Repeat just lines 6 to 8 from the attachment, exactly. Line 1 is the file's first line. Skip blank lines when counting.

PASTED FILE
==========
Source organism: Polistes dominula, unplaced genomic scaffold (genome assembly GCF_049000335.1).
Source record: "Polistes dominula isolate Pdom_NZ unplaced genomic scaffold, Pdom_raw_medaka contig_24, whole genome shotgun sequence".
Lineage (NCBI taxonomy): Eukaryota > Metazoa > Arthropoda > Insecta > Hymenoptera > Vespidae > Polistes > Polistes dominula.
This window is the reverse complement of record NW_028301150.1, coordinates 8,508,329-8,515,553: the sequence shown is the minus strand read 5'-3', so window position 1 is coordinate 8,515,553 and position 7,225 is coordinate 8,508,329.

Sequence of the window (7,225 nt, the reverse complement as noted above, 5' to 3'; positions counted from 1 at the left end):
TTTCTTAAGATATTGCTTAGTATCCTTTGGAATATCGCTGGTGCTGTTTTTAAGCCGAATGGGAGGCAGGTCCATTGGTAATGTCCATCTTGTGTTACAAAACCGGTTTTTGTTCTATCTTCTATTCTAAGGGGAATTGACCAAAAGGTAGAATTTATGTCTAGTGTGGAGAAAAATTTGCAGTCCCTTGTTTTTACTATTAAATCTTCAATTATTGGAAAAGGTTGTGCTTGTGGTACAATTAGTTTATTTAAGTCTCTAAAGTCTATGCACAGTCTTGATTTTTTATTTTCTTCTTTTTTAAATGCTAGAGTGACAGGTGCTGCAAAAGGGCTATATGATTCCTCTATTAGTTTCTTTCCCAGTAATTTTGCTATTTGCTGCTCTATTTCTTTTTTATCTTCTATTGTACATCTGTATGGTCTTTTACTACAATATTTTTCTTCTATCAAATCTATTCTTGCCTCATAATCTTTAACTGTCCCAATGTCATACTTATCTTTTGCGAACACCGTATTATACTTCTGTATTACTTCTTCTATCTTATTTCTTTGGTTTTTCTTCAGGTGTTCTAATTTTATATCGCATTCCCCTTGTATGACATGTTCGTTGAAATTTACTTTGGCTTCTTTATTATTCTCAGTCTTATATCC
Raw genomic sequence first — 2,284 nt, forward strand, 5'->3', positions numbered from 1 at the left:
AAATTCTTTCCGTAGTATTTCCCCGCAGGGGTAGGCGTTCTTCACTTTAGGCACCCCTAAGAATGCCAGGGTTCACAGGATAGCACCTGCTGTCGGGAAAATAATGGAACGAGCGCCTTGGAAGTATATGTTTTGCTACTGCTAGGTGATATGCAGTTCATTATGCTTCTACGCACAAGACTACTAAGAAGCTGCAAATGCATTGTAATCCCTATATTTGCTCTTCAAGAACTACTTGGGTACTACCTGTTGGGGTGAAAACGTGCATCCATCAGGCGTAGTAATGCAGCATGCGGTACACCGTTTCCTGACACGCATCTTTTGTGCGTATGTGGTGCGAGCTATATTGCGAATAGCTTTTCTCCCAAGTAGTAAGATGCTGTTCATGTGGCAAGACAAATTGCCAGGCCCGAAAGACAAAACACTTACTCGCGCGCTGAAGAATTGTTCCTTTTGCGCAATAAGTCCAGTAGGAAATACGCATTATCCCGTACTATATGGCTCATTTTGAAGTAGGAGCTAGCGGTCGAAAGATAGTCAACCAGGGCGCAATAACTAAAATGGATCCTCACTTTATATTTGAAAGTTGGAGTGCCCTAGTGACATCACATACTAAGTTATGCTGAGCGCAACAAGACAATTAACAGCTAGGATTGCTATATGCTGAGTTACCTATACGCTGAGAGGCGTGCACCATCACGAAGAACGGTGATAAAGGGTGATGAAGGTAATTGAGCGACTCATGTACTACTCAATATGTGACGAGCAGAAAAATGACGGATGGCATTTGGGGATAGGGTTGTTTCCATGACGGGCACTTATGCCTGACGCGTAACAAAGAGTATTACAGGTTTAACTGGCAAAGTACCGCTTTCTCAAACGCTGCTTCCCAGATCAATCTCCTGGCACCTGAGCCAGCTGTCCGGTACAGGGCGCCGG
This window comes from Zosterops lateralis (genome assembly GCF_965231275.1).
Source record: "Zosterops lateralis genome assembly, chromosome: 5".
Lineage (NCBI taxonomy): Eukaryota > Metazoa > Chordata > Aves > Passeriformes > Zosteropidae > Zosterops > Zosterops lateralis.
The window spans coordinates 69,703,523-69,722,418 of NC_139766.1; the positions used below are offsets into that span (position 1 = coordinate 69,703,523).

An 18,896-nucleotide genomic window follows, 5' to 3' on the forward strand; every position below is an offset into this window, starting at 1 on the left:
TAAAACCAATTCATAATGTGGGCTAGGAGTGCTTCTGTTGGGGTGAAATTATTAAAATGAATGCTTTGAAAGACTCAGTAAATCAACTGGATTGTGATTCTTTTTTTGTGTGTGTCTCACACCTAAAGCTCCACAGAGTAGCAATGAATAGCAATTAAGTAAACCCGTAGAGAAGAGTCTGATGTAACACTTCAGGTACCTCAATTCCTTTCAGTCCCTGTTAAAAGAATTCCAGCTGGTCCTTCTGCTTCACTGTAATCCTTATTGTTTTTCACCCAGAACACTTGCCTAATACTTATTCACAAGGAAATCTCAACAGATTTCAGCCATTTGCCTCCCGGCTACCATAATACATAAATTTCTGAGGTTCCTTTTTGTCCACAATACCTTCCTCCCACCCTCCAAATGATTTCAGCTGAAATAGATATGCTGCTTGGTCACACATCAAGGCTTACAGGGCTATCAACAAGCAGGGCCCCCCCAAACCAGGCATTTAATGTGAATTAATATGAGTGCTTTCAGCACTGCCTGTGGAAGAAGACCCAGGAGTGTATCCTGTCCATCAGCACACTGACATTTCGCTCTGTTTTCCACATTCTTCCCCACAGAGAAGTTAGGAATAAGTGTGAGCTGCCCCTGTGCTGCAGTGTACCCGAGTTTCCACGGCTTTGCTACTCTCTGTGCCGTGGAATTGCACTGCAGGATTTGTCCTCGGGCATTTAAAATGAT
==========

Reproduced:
TTTCTTAAGATATTGCTTAGTATCCTTTGGAATATCGCTGGTGCTGTTTTTAAGCCGAATGGGAGGCAGGTCCATTGGTAATGTCCATCTTGTGTTACAAAACCGGTTTTTGTTCTATCTTCTATTCTAAGGGGAATTGACCAAAAGGTAGAATTTATGTCTAGTGTGGAGAAAAATTTGCAGTCCCTTGTTTTTACTATTAAATCTTCAATTATTGGAAAAGGTTGTGCTTGTGGTACAATTAGTTTATTTAAGTCTCTAAAGTCTATGCACAGTCTTGATTTTTTATTTTCTTCTTTTTTAAATGCTAGAGTGACAGGTGCTGCAAAAGGGCTATATGATTCCTCTATTAGTTTCTTTCCCAGTAATTTTGCTATTTGCTGCTCTATTTCTTTTTTATCTTCTATTGTACATCTGTATGGTCTTTTACTACAATATTTTTCTTCTATCAAATCTATTCTTGCCTCATAATCTTTAACTGTCCCAATGTCATACTTATCTTTTGCGAACACCGTATTATACTTCTGTATTACTTCTTCTATCTTATTTCTTTGGTTTTTCTTCAGGTGTTCTAATTTTATATCGCATTCCCCTTGTATGACATGTTCGTTGAAATTTACTTTGGCTTCTTTATTATTCTCAGTCTTATATCC
Raw genomic sequence first — 2,284 nt, forward strand, 5'->3', positions numbered from 1 at the left:
AAATTCTTTCCGTAGTATTTCCCCGCAGGGGTAGGCGTTCTTCACTTTAGGCACCCCTAAGAATGCCAGGGTTCACAGGATAGCACCTGCTGTCGGGAAAATAATGGAACGAGCGCCTTGGAAGTATATGTTTTGCTACTGCTAGGTGATATGCAGTTCATTATGCTTCTACGCACAAGACTACTAAGAAGCTGCAAATGCATTGTAATCCCTATATTTGCTCTTCAAGAACTACTTGGGTACTACCTGTTGGGGTGAAAACGTGCATCCATCAGGCGTAGTAATGCAGCATGCGGTACACCGTTTCCTGACACGCATCTTTTGTGCGTATGTGGTGCGAGCTATATTGCGAATAGCTTTTCTCCCAAGTAGTAAGATGCTGTTCATGTGGCAAGACAAATTGCCAGGCCCGAAAGACAAAACACTTACTCGCGCGCTGAAGAATTGTTCCTTTTGCGCAATAAGTCCAGTAGGAAATACGCATTATCCCGTACTATATGGCTCATTTTGAAGTAGGAGCTAGCGGTCGAAAGATAGTCAACCAGGGCGCAATAACTAAAATGGATCCTCACTTTATATTTGAAAGTTGGAGTGCCCTAGTGACATCACATACTAAGTTATGCTGAGCGCAACAAGACAATTAACAGCTAGGATTGCTATATGCTGAGTTACCTATACGCTGAGAGGCGTGCACCATCACGAAGAACGGTGATAAAGGGTGATGAAGGTAATTGAGCGACTCATGTACTACTCAATATGTGACGAGCAGAAAAATGACGGATGGCATTTGGGGATAGGGTTGTTTCCATGACGGGCACTTATGCCTGACGCGTAACAAAGAGTATTACAGGTTTAACTGGCAAAGTACCGCTTTCTCAAACGCTGCTTCCCAGATCAATCTCCTGGCACCTGAGCCAGCTGTCCGGTACAGGGCGCCGG